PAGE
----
# Prolog - Multiply a list with an element results with a weird tail?

I want to multiply two lists , where I take the left list and multiply it by each element of the right list .

For example :

``````multLists([3,4,2],[4,7,8],R).
R = [[12,16,8],[21,28,14],[24,32,16]].
``````

For that , I wrote an helper auxiliary function that takes a list and multiply it by a single scalar :

``````multListElem([],_,_).
multListElem([H|T],Result,Elem) :- multListElem(T,W,Elem) ,Z is H*Elem, Result=[Z | W].
``````

But now , when I run : `multListElem([1,2,3],X,3).` I get :

``````1 ?- multListElem([1,2,3],X,3).
X = [3, 6, 9|_G1840].
``````

What is that weird tail `_G1840` ?

-
Please do not change your question! It renders the existing answers useless. –  false Jan 16 '13 at 14:37

The bug is here : `multListElem([],_,_)`. When the first list is empty, the result is empty, so you must write `multListElem([],[],_).`

When you work with lists, you can use functionnal design, using malist eg :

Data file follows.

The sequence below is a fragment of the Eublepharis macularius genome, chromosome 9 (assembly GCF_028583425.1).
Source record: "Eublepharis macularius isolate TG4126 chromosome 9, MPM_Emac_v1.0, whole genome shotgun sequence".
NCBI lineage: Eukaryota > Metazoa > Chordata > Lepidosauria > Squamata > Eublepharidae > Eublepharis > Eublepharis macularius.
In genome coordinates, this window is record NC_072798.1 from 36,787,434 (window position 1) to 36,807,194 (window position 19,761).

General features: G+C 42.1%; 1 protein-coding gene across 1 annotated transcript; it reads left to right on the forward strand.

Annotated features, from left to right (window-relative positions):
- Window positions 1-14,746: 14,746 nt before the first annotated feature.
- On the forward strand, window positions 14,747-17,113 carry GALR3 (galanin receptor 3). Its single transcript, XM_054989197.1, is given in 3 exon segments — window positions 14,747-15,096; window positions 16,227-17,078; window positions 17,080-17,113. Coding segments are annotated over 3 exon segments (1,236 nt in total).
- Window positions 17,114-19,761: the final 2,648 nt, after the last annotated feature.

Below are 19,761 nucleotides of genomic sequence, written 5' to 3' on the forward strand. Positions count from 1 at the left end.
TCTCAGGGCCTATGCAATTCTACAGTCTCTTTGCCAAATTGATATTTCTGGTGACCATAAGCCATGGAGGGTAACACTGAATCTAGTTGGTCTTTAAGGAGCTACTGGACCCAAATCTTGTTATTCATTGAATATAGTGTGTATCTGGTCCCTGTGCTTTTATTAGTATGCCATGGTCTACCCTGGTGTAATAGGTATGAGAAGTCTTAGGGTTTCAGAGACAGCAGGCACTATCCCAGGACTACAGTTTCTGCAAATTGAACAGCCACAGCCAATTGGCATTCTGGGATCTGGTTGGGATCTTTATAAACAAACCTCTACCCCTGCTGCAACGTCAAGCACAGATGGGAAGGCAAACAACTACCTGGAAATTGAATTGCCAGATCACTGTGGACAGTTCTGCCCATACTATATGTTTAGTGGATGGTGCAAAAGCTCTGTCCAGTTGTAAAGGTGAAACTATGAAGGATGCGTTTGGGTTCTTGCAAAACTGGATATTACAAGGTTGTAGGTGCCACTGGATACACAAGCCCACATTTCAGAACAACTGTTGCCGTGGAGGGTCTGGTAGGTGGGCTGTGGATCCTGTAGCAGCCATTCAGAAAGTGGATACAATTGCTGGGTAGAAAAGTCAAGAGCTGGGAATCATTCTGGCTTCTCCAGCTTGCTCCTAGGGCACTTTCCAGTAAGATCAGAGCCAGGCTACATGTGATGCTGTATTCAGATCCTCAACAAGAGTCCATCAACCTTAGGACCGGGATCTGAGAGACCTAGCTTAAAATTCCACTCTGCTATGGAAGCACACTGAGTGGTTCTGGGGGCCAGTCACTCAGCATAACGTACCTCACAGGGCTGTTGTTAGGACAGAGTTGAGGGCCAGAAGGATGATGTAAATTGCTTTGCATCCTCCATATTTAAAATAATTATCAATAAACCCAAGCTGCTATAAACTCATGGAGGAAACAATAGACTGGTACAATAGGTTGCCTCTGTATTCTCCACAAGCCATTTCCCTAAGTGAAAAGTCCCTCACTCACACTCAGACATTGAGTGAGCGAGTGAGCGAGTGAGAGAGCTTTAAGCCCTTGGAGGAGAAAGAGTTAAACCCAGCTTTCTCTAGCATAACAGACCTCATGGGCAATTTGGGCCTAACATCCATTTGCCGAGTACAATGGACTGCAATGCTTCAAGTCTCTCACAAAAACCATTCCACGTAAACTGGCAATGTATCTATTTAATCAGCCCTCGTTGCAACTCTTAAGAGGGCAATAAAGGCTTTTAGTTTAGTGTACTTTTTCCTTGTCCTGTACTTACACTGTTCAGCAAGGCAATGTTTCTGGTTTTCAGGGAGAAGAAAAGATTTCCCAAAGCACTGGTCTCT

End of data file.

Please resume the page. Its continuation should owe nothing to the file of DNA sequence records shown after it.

``````multLists(L1, L2, R) :-
maplist(mult_one_list(L1), L2, R).

mult_one_list(L1, Elem, R) :-
maplist(mult_2_numbers(Elem), L1, R).

mult_2_numbers(V1, V2, R) :-
R is V1 * V2.
``````

maplist apply his first arg to each element of its others args (which must be lists),

-

your base case leave uninstantiated the tail: change to

``````multListElem([],[],_).
``````

and it will work.

@Joel76 already addressed your problem, and exposed a better approach using maplist. If you have lambda.pl available here is a compact formula solving the problem

``````?- maplist(\A^B^maplist(\X^Y^(Y is X*A), [3,4,2], B), [4,7,8], R).
R = [[12, 16, 8], [21, 28, 14], [24, 32, 16]].
``````

edit of course the proper interface would be

``````multLists(L1, L2, R) :-
maplist(\A^B^maplist(\X^Y^(Y is X*A), L1, B), L2, R).
``````

The second bug that @false pointed it's difficult to understand but easy to fix:

``````multLists(L1, L2, R) :-
maplist(\A^maplist(\X^Y^(Y is X*A), L1), L2, R).
``````

The first bug I would call a feature: it's very useful that lambda works with the closure, and `A` is declared then... Just my 2 cents...

-
A must be declared ; and B can be removed via partial application! –  false Jan 12 '13 at 12:38
@false: it's great to learn Prolog with a great teacher. Thanks! –  CapelliC Jan 12 '13 at 17:58
Use in place of Y is X*A rather than Y = X*A. And use as lists [A,B,C] and [X,Y,Z]: Thus, no ground terms... –  false Jan 12 '13 at 19:08